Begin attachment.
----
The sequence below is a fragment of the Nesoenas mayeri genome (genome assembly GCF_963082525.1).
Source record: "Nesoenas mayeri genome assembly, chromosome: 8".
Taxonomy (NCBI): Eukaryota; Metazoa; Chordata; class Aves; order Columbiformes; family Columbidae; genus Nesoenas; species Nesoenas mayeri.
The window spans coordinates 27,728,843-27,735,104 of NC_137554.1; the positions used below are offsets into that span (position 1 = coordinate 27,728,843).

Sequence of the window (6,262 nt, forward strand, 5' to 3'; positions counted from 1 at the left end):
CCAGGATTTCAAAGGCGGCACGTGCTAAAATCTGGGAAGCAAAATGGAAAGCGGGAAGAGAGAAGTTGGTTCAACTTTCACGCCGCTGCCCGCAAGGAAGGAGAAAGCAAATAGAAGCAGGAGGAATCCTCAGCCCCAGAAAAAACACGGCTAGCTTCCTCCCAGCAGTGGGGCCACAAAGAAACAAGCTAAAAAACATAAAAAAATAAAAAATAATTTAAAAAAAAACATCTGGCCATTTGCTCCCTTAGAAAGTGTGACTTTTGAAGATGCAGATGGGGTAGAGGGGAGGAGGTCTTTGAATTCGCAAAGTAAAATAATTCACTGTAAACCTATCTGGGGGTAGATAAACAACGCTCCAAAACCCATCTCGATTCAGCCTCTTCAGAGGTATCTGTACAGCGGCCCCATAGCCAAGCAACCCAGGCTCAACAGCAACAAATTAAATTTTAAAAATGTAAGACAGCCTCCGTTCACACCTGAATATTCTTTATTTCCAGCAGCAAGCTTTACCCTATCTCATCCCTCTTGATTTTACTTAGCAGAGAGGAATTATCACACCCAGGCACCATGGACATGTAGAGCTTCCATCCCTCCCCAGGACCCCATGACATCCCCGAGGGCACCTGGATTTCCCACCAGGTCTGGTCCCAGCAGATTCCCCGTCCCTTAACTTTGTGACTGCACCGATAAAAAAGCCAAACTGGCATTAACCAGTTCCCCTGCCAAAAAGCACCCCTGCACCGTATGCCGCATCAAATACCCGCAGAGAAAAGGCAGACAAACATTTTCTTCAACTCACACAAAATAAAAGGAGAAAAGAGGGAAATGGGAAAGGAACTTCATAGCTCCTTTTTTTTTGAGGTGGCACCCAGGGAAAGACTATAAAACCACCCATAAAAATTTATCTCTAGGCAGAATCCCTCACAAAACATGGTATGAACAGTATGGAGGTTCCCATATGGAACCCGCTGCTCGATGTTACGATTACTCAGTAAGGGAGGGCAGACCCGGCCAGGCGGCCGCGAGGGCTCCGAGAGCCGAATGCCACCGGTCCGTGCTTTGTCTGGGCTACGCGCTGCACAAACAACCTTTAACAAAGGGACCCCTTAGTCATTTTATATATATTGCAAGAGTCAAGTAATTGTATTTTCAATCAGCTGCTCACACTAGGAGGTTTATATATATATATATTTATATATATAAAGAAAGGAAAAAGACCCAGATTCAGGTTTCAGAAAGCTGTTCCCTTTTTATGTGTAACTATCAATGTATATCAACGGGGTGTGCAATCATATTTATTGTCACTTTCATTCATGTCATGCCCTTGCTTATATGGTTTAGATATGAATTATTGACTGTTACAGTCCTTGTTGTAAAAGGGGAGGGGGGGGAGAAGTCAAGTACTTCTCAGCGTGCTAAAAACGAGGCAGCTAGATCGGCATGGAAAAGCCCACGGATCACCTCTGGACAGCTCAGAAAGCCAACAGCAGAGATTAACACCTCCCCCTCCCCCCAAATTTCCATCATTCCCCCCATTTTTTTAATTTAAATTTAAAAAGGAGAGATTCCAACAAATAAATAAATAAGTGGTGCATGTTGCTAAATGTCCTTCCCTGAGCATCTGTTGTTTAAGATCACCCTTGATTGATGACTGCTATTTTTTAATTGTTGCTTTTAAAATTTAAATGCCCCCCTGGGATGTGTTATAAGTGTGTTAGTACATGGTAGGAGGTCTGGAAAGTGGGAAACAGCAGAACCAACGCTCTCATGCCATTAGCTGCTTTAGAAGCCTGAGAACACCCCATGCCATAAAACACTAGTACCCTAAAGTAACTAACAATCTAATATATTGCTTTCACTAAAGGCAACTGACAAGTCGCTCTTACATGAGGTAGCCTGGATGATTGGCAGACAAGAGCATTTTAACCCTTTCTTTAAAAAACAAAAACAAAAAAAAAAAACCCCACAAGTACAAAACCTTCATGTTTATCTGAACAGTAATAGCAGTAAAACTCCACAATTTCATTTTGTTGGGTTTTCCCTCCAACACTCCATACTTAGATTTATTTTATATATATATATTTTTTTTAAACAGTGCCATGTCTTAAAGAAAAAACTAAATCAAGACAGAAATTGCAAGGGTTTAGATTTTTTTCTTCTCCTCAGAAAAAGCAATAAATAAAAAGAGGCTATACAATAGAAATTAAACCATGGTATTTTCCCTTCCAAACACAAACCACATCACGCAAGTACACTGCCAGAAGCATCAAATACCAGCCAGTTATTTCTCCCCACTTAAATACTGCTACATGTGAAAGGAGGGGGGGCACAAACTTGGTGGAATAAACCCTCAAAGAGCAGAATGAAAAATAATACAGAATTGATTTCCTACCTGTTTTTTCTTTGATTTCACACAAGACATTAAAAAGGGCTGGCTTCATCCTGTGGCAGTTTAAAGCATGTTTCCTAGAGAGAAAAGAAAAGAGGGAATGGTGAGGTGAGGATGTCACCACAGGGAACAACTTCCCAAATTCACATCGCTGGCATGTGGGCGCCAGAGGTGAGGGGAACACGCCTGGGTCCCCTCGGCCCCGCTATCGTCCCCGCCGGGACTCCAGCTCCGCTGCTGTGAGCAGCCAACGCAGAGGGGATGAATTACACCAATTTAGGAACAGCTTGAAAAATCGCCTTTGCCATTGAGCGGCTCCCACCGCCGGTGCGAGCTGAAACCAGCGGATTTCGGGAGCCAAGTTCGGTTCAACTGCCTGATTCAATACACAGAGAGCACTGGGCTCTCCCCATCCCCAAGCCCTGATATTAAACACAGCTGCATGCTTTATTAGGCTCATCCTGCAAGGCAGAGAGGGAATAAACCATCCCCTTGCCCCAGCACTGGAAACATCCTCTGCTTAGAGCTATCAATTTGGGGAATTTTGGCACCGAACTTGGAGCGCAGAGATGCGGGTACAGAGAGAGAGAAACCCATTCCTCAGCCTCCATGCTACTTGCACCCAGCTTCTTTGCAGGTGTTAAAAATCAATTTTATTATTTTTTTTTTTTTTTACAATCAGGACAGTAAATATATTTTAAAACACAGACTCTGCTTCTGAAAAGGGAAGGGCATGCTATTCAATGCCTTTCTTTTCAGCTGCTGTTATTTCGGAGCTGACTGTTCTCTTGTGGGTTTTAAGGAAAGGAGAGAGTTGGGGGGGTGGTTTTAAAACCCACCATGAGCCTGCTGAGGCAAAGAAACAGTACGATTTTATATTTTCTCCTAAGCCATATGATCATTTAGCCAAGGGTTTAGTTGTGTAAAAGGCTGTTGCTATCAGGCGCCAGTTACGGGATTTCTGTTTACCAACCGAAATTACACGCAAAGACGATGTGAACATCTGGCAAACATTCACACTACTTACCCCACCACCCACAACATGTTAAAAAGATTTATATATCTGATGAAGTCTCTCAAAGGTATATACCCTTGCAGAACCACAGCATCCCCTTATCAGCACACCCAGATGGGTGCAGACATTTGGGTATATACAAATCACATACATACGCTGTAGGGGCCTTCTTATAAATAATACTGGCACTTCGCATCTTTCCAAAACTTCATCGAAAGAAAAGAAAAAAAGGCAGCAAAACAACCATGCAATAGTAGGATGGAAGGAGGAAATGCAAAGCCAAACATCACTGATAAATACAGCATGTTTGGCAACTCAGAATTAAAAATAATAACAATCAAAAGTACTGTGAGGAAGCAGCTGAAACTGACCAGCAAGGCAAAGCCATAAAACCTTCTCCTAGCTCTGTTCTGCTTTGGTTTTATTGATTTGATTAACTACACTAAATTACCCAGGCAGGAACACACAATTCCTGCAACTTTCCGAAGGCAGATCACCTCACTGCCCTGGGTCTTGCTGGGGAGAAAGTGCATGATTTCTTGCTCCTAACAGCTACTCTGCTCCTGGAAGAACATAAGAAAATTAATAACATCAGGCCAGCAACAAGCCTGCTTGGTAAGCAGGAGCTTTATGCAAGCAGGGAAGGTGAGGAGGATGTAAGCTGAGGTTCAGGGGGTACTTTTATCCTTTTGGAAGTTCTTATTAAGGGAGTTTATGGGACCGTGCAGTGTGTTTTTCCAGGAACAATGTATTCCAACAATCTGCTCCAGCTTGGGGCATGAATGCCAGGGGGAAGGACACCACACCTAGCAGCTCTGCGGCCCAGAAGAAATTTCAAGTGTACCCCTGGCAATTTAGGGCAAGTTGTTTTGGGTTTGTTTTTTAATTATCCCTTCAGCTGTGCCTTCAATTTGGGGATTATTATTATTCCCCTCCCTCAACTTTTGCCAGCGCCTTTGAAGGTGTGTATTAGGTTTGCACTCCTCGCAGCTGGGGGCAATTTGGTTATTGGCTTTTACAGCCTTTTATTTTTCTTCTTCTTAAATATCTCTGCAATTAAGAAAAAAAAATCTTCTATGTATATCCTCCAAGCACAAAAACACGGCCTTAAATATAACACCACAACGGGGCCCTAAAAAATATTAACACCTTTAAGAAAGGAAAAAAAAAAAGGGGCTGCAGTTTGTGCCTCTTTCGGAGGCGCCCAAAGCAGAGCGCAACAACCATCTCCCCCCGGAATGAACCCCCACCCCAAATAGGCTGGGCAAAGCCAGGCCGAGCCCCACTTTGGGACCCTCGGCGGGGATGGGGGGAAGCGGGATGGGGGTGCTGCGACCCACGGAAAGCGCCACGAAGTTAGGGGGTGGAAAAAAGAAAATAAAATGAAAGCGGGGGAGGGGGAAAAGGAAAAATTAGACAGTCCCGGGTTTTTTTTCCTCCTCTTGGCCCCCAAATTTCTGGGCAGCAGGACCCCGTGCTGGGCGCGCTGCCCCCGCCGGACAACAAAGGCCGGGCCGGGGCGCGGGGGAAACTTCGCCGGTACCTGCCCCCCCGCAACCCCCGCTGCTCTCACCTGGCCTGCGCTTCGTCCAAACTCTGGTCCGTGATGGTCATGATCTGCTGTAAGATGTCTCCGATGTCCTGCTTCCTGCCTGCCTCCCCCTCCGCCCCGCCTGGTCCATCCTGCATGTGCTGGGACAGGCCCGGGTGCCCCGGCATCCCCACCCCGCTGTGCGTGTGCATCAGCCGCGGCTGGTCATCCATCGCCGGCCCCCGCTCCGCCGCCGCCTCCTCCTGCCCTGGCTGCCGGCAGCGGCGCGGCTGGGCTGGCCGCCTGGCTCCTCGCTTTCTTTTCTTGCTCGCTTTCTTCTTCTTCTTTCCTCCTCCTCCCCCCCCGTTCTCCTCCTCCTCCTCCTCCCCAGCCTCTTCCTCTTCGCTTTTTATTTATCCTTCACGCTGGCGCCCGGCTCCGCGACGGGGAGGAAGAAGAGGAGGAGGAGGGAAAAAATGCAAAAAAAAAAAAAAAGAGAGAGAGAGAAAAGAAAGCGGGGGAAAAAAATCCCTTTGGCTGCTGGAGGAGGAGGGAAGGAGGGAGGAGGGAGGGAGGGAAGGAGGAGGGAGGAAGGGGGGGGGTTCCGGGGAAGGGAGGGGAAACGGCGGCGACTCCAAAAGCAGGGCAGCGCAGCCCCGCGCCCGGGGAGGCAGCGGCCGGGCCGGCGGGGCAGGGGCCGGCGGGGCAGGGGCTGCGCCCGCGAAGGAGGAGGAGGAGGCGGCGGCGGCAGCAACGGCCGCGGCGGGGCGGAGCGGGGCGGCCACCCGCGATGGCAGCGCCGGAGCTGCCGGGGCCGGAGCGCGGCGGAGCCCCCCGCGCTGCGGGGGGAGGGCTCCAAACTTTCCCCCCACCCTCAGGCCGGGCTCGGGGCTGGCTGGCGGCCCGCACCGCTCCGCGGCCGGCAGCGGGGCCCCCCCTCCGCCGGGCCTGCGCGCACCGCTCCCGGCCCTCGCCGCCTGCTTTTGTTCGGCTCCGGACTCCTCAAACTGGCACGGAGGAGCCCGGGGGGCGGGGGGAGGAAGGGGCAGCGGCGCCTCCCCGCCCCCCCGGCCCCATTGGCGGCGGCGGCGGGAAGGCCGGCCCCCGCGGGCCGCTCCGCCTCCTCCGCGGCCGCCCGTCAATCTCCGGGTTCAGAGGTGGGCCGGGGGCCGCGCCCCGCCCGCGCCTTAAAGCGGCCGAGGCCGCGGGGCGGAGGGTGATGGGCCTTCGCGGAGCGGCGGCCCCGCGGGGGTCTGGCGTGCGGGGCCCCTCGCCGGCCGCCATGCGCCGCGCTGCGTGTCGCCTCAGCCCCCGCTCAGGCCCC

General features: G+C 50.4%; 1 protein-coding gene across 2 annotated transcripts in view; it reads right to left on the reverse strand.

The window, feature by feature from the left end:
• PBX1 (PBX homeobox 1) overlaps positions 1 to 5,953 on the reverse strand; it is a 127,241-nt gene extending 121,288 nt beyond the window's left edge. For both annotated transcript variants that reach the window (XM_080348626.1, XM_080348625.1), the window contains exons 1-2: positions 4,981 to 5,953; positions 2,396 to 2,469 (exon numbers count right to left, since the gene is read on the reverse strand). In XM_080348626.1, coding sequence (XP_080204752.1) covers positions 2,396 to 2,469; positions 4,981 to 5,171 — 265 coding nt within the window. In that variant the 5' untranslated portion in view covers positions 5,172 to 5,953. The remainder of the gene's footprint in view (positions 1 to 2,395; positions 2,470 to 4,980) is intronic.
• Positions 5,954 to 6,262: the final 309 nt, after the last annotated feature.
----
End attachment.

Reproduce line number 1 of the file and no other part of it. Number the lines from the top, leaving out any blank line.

The sequence below is a fragment of the Nesoenas mayeri genome (genome assembly GCF_963082525.1).